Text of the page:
Epidemiological studies reveal a clear association between increased wholegrain consumption and a reduced risk of colorectal cancer, cardiovascular disease, elevated blood pressure, type 2 diabetes and weight gain.
However, short-term randomized controlled intervention trials looking at biomarkers for these conditions are not quite as conclusive - at least those looking at weight control, blood pressure and fasting insulin, delegates at the Whole Grains on Every Plate conference in San Antonio were told in October: Whole grains and health: Where’s the evidence?
But this may have more to do with study design than anything else, said Paul Jacques, professor at Tufts University in Boston, who gave a presentation summarizing the science on whole grain consumption and health benefits.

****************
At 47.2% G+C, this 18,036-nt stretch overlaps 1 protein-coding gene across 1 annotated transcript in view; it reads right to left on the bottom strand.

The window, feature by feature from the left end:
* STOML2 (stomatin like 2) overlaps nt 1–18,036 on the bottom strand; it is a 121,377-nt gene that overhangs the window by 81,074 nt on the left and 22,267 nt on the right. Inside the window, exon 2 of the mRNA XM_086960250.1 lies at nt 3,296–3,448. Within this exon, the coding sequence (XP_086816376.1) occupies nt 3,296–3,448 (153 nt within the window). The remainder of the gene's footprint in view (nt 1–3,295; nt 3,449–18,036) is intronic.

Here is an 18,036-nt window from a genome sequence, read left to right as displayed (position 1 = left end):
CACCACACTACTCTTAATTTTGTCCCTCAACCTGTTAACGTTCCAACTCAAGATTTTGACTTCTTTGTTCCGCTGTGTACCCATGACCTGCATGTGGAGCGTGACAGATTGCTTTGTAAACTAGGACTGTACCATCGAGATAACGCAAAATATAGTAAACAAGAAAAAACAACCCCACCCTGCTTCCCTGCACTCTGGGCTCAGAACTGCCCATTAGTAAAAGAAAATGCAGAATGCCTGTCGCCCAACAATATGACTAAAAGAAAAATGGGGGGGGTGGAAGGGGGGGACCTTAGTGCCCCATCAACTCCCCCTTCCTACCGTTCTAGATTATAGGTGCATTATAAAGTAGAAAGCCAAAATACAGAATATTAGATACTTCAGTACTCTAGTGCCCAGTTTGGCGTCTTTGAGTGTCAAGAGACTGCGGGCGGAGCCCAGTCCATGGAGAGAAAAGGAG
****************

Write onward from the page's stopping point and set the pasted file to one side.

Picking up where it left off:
“Once you start looking more closely at these intervention studies, they are often on very small groups of people that already have metabolic disorders, and they are too short for any meaningful effects to be observed”, he said.
“Whereas the observational studies are looking at thousands of healthy people studied over several years to see if they develop diabetes, obesity and so on.”